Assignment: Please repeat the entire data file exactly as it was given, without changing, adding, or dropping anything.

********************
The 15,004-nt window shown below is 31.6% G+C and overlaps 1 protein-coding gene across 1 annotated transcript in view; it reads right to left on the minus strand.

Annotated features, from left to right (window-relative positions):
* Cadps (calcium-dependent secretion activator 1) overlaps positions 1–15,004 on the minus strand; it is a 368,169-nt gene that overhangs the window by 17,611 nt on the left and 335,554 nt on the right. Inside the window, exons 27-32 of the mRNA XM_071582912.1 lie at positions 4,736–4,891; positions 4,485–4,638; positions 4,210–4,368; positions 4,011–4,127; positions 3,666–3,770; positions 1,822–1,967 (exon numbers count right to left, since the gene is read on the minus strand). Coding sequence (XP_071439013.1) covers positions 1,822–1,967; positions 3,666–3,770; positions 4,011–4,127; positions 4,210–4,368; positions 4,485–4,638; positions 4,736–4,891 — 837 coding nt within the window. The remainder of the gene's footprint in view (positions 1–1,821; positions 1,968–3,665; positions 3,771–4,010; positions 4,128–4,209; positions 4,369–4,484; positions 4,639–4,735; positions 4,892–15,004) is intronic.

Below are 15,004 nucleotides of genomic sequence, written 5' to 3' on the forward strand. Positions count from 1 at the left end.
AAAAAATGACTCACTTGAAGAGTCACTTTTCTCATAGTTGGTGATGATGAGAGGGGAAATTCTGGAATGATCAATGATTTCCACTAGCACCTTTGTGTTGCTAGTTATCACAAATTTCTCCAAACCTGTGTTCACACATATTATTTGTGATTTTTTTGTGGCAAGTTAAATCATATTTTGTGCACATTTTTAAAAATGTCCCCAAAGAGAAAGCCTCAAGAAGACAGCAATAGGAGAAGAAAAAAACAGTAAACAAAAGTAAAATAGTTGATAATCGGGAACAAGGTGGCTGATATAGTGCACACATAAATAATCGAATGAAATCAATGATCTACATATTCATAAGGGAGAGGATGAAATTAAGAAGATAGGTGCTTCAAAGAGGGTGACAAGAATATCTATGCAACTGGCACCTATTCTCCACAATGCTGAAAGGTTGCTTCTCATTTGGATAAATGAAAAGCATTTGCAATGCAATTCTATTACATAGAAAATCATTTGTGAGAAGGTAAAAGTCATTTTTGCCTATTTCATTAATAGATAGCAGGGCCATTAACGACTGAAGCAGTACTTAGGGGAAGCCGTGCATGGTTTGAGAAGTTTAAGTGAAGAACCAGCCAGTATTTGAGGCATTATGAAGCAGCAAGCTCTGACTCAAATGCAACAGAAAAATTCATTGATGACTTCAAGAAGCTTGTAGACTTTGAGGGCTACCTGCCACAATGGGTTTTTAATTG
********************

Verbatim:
The 15,004-nt window shown below is 31.6% G+C and overlaps 1 protein-coding gene across 1 annotated transcript in view; it reads right to left on the minus strand.

Annotated features, from left to right (window-relative positions):
* Cadps (calcium-dependent secretion activator 1) overlaps positions 1–15,004 on the minus strand; it is a 368,169-nt gene that overhangs the window by 17,611 nt on the left and 335,554 nt on the right. Inside the window, exons 27-32 of the mRNA XM_071582912.1 lie at positions 4,736–4,891; positions 4,485–4,638; positions 4,210–4,368; positions 4,011–4,127; positions 3,666–3,770; positions 1,822–1,967 (exon numbers count right to left, since the gene is read on the minus strand). Coding sequence (XP_071439013.1) covers positions 1,822–1,967; positions 3,666–3,770; positions 4,011–4,127; positions 4,210–4,368; positions 4,485–4,638; positions 4,736–4,891 — 837 coding nt within the window. The remainder of the gene's footprint in view (positions 1–1,821; positions 1,968–3,665; positions 3,771–4,010; positions 4,128–4,209; positions 4,369–4,484; positions 4,639–4,735; positions 4,892–15,004) is intronic.

Below are 15,004 nucleotides of genomic sequence, written 5' to 3' on the forward strand. Positions count from 1 at the left end.
AAAAAATGACTCACTTGAAGAGTCACTTTTCTCATAGTTGGTGATGATGAGAGGGGAAATTCTGGAATGATCAATGATTTCCACTAGCACCTTTGTGTTGCTAGTTATCACAAATTTCTCCAAACCTGTGTTCACACATATTATTTGTGATTTTTTTGTGGCAAGTTAAATCATATTTTGTGCACATTTTTAAAAATGTCCCCAAAGAGAAAGCCTCAAGAAGACAGCAATAGGAGAAGAAAAAAACAGTAAACAAAAGTAAAATAGTTGATAATCGGGAACAAGGTGGCTGATATAGTGCACACATAAATAATCGAATGAAATCAATGATCTACATATTCATAAGGGAGAGGATGAAATTAAGAAGATAGGTGCTTCAAAGAGGGTGACAAGAATATCTATGCAACTGGCACCTATTCTCCACAATGCTGAAAGGTTGCTTCTCATTTGGATAAATGAAAAGCATTTGCAATGCAATTCTATTACATAGAAAATCATTTGTGAGAAGGTAAAAGTCATTTTTGCCTATTTCATTAATAGATAGCAGGGCCATTAACGACTGAAGCAGTACTTAGGGGAAGCCGTGCATGGTTTGAGAAGTTTAAGTGAAGAACCAGCCAGTATTTGAGGCATTATGAAGCAGCAAGCTCTGACTCAAATGCAACAGAAAAATTCATTGATGACTTCAAGAAGCTTGTAGACTTTGAGGGCTACCTGCCACAATGGGTTTTTAATTG